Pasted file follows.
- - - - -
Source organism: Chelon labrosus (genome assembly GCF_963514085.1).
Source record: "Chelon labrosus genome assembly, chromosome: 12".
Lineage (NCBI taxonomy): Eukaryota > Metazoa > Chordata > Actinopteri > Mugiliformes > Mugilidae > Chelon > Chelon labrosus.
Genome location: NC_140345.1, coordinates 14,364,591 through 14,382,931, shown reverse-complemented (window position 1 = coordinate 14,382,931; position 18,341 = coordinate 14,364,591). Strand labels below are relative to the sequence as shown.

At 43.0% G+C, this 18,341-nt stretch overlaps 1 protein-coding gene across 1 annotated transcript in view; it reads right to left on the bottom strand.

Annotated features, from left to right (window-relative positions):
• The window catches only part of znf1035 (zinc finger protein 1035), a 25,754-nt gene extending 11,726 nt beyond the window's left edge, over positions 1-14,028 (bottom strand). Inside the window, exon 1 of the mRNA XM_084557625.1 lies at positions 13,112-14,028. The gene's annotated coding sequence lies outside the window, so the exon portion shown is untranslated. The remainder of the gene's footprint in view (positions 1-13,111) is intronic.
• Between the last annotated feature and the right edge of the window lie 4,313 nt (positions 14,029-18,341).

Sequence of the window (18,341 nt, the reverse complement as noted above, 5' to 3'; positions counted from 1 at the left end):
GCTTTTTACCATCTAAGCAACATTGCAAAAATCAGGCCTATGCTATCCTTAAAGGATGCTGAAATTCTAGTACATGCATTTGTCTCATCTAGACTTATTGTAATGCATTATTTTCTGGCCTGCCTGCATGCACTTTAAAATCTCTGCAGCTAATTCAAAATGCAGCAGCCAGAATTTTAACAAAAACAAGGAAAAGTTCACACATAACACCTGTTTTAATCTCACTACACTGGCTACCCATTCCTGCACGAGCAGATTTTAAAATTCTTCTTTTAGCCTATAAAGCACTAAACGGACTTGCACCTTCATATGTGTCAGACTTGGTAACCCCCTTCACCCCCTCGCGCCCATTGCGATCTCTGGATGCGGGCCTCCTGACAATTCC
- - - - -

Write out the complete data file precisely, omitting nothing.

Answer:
Source organism: Chelon labrosus (genome assembly GCF_963514085.1).
Source record: "Chelon labrosus genome assembly, chromosome: 12".
Lineage (NCBI taxonomy): Eukaryota > Metazoa > Chordata > Actinopteri > Mugiliformes > Mugilidae > Chelon > Chelon labrosus.
Genome location: NC_140345.1, coordinates 14,364,591 through 14,382,931, shown reverse-complemented (window position 1 = coordinate 14,382,931; position 18,341 = coordinate 14,364,591). Strand labels below are relative to the sequence as shown.

At 43.0% G+C, this 18,341-nt stretch overlaps 1 protein-coding gene across 1 annotated transcript in view; it reads right to left on the bottom strand.

Annotated features, from left to right (window-relative positions):
• The window catches only part of znf1035 (zinc finger protein 1035), a 25,754-nt gene extending 11,726 nt beyond the window's left edge, over positions 1-14,028 (bottom strand). Inside the window, exon 1 of the mRNA XM_084557625.1 lies at positions 13,112-14,028. The gene's annotated coding sequence lies outside the window, so the exon portion shown is untranslated. The remainder of the gene's footprint in view (positions 1-13,111) is intronic.
• Between the last annotated feature and the right edge of the window lie 4,313 nt (positions 14,029-18,341).

Sequence of the window (18,341 nt, the reverse complement as noted above, 5' to 3'; positions counted from 1 at the left end):
GCTTTTTACCATCTAAGCAACATTGCAAAAATCAGGCCTATGCTATCCTTAAAGGATGCTGAAATTCTAGTACATGCATTTGTCTCATCTAGACTTATTGTAATGCATTATTTTCTGGCCTGCCTGCATGCACTTTAAAATCTCTGCAGCTAATTCAAAATGCAGCAGCCAGAATTTTAACAAAAACAAGGAAAAGTTCACACATAACACCTGTTTTAATCTCACTACACTGGCTACCCATTCCTGCACGAGCAGATTTTAAAATTCTTCTTTTAGCCTATAAAGCACTAAACGGACTTGCACCTTCATATGTGTCAGACTTGGTAACCCCCTTCACCCCCTCGCGCCCATTGCGATCTCTGGATGCGGGCCTCCTGACAATTCC